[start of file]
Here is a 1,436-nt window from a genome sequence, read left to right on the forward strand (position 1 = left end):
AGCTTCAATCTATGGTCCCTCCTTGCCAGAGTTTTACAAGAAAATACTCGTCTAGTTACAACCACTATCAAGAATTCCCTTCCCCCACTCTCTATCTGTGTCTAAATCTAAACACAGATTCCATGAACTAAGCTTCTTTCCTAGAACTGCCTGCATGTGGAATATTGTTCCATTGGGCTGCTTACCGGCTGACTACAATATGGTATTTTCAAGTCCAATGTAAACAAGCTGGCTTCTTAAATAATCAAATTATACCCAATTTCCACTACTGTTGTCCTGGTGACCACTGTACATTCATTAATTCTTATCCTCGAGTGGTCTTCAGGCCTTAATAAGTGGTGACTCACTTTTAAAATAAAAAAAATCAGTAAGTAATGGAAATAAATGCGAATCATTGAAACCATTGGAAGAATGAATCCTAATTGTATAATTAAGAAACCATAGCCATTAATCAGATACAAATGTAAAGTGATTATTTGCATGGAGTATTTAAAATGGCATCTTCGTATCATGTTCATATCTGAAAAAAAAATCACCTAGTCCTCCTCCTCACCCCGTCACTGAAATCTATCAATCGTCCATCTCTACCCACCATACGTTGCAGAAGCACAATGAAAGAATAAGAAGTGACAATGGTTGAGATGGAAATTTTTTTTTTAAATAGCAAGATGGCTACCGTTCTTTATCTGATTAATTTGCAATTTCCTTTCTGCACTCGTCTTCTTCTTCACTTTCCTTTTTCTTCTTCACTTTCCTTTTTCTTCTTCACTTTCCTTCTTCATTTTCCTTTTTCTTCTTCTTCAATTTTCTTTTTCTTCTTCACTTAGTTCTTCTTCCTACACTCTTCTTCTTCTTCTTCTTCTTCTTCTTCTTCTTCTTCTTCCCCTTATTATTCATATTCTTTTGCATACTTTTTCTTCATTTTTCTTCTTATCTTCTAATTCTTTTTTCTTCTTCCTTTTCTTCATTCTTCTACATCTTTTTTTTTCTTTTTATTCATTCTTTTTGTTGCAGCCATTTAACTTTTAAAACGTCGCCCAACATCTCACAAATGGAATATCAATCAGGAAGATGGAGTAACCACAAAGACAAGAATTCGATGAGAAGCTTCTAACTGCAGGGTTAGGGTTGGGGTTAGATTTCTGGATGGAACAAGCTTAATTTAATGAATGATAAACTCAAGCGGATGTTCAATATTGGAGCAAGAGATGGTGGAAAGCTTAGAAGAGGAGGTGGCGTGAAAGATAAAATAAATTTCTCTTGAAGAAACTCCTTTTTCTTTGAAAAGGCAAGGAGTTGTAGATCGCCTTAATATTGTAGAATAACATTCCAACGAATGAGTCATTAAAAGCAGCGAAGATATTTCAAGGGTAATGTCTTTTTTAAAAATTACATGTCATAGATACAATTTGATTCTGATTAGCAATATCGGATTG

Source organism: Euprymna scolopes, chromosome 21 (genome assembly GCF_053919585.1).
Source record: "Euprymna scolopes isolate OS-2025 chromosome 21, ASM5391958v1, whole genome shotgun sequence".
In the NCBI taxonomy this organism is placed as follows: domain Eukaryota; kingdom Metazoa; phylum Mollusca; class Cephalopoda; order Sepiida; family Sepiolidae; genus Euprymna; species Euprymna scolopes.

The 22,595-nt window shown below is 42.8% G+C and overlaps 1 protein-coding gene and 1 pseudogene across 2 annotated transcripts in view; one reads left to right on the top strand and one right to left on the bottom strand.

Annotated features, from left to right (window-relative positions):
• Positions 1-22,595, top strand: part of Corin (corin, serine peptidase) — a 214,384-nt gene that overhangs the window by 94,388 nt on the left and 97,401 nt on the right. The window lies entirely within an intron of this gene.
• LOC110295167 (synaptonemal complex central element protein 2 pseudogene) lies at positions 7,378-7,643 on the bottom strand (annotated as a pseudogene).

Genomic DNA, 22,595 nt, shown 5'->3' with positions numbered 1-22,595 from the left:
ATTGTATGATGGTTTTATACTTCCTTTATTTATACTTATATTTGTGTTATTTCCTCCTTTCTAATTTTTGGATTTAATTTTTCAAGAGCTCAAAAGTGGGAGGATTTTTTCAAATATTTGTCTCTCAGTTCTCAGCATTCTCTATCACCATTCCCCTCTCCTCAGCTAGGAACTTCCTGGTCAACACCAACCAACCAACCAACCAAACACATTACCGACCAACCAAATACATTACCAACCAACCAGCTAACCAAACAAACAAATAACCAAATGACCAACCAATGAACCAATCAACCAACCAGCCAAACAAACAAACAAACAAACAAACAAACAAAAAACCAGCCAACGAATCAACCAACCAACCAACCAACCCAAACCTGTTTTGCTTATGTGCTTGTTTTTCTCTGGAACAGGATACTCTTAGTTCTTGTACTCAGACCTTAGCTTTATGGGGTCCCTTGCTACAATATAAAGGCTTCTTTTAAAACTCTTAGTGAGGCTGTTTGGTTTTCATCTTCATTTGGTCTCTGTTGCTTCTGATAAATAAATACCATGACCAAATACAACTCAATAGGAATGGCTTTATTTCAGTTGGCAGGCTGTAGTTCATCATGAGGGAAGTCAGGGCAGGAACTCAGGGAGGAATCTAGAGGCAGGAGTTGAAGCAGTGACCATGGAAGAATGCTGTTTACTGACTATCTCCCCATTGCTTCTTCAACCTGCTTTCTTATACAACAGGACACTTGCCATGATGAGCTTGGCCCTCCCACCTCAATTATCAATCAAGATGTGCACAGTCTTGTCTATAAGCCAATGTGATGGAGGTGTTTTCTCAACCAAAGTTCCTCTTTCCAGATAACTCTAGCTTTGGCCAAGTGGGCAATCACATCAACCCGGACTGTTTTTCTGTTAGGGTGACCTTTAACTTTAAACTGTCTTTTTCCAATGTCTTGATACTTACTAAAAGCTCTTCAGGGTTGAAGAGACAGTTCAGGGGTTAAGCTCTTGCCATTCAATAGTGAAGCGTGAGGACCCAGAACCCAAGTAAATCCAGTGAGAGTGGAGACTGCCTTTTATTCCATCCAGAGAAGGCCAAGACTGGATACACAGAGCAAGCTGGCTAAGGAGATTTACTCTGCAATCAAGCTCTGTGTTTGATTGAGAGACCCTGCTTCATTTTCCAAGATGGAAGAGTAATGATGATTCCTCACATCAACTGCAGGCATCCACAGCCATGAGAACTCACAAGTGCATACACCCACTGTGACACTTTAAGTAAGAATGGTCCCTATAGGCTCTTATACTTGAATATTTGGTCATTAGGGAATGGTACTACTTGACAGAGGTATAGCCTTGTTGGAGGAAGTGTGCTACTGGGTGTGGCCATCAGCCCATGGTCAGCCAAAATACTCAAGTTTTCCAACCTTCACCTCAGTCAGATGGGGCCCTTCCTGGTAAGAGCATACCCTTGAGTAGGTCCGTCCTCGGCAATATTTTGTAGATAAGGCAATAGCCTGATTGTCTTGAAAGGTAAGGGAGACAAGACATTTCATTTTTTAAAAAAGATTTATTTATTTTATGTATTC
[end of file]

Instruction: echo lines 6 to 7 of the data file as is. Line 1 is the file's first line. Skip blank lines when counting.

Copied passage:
The 22,595-nt window shown below is 42.8% G+C and overlaps 1 protein-coding gene and 1 pseudogene across 2 annotated transcripts in view; one reads left to right on the top strand and one right to left on the bottom strand.

Annotated features, from left to right (window-relative positions):